That is an issue for another day. What is not at issue are Santa Anita’s plans to conduct sustainable Thoroughbred racing going forward.

Like the corporate world in general, and Southern California racing in particular, there are but two options: Grow or Die.

Under the direction of Tim Ritvo, instrumental in building the successful Gulfstream model before taking it on the road to Laurel, TSG’s Chief Operating Officer now has his sights set directly on Santa Anita.

The well documented changes that Ritvo deems necessary for Santa Anita to survive in the future hinges on major expansion.

Since California has an entire country separating it from the larger horse population centers of the East and Midwest, it badly needs more horses. But horses need a place to live, and that means a greatly expanded barn area.

Ritvo wants to build a thousand new stalls at Santa Anita which already is in dire need of equine housing, effectively un-paving a parking lot and putting up an equine paradise.

Then, barrowing from the Palm Meadows model--the state of the art training center an hour’s drive from Gulfstream in Boynton Beach--he wants to create another 1,400 stalls on a tract of land it would acquire and develop in West Covina, 10 miles from Arcadia.

Taking a page from the Gulfstream playbook--a move recently adopted by the New York Racing Association at Aqueduct--he wants an expanded grass course to accommodate two turf courses, a la Belmont Park or Saratoga, for more grass racing.

This only can only happen by widening the Santa Anita main track from one mile to 1-1/8 miles. All expansion plans need the approval of the City of Arcadia, Los Angeles County and West Covina communities. A public meeting in West Covina is scheduled for a week from today.

If all goes according to plan, an outdoor mall bordering the paddock, such as the one in place in Hallandale Beach, could be the offing.

Frank Stronach’s vision, one that many believed impossible less than two decades ago, not only has come to fruition but is paying dividends. In two decades, Stronach has turned ridicule into an Award of Merit at the Eclipse gala on January 25.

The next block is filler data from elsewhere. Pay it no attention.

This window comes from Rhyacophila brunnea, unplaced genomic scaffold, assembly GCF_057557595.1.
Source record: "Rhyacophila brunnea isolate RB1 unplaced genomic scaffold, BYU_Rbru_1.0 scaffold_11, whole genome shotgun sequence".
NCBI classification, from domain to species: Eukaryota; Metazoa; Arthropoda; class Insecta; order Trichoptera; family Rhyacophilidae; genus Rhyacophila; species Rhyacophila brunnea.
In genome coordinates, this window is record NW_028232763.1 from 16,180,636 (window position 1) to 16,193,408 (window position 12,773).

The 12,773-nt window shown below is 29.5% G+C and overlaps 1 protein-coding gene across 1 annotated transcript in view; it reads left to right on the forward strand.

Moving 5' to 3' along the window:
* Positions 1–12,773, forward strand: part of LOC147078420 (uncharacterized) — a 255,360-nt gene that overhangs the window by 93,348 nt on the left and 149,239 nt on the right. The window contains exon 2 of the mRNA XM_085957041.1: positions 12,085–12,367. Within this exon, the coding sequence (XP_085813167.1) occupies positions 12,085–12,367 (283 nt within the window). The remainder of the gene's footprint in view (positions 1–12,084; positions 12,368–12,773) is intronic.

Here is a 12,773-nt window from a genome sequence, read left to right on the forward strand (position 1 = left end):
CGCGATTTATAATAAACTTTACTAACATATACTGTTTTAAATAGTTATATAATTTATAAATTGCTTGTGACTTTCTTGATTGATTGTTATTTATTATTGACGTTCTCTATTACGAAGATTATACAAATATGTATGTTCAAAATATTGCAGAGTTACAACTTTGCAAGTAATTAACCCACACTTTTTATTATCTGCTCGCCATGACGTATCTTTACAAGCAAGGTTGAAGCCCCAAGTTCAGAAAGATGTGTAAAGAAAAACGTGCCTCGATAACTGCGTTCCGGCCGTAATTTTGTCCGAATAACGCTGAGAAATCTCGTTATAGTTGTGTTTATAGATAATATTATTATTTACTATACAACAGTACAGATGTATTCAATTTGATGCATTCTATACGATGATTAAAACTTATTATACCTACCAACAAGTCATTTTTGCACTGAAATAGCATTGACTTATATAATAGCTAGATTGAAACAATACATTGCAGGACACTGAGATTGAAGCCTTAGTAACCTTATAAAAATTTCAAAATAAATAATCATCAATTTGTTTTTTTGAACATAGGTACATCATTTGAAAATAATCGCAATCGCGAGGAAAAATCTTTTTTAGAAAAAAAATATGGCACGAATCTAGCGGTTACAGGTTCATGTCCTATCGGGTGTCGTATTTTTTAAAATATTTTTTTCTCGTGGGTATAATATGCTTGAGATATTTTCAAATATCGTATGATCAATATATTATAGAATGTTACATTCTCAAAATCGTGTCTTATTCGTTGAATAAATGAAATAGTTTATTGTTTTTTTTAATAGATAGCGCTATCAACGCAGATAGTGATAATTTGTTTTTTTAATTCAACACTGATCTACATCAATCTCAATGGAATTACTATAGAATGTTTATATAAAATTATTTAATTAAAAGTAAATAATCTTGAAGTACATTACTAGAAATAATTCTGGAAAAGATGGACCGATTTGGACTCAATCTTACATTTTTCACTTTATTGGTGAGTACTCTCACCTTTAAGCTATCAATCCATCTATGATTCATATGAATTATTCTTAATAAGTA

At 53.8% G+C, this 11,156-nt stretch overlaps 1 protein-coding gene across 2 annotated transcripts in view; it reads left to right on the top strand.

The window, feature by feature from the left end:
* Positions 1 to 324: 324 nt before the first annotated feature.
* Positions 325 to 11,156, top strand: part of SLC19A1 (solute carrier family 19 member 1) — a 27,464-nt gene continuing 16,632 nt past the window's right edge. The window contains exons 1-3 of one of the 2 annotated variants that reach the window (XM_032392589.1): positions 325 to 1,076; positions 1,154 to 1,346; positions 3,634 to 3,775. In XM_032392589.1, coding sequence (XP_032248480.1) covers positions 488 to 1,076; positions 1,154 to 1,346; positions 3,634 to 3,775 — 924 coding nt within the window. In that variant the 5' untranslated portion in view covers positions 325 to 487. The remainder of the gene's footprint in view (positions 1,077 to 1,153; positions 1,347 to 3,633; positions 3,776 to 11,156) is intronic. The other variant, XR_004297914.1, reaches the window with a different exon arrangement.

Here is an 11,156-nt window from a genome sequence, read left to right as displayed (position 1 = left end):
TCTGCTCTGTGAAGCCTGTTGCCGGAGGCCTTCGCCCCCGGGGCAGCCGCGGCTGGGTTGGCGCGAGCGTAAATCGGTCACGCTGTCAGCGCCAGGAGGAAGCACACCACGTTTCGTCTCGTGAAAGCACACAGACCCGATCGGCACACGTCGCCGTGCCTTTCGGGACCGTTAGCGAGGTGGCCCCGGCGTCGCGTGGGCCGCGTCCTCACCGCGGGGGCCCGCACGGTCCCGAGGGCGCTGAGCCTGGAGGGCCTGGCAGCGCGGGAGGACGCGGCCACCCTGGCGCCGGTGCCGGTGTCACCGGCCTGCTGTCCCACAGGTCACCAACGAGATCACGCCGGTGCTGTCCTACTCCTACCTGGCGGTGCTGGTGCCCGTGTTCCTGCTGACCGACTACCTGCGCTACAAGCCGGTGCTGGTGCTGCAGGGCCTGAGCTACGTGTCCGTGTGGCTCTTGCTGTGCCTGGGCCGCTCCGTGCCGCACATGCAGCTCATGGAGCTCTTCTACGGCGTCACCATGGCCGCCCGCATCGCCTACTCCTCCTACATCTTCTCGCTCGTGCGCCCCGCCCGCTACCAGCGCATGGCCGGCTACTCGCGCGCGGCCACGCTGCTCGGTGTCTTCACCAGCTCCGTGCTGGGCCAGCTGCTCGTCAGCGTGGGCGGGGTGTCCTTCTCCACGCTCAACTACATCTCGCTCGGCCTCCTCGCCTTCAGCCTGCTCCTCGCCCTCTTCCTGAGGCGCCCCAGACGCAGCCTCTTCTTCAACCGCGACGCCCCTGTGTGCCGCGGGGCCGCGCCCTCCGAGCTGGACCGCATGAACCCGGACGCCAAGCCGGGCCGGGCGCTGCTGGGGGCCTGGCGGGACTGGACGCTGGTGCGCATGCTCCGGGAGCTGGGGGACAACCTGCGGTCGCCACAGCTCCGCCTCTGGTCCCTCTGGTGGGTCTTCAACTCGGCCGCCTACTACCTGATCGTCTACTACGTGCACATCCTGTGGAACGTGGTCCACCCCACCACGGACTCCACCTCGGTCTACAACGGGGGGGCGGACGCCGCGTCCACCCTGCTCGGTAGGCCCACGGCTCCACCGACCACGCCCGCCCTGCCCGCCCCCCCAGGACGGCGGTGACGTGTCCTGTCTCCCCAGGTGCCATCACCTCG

Santa Anita clearly will be his group’s biggest challenge. The future of California racing depends on it. As a gambler, this is a favorite I won’t be trying to beat.

If At First You DON’T Succeed, Try, Try Again

Try as it might, it is clear that Gulfstream Park has proven incapable of supplying accurate turf times on a consistent basis, especially at the hybrid distance of 7-1/2 furlongs, according to a well-researched piece authored by TimeformUS figure maker, Craig Milkowski.

Issues at the heart of the concern are the placement and replacement of timing poles with respect to the use of temporary rails; the wide variance of run-up distances prior to the start and the accuracy of the distance itself since Gulfstream has recently employed the term “about” that could cover-up any potential inaccuracies.

We have requested an interview with Gulfstream upper management to discuss the process of collecting the turf times that are a matter of public record via the auspices of past performances data collection by Equibase, a Jockey Club subsidiary.

HALLANDALE BEACH, FL January 9, 2018

Written by John Pricci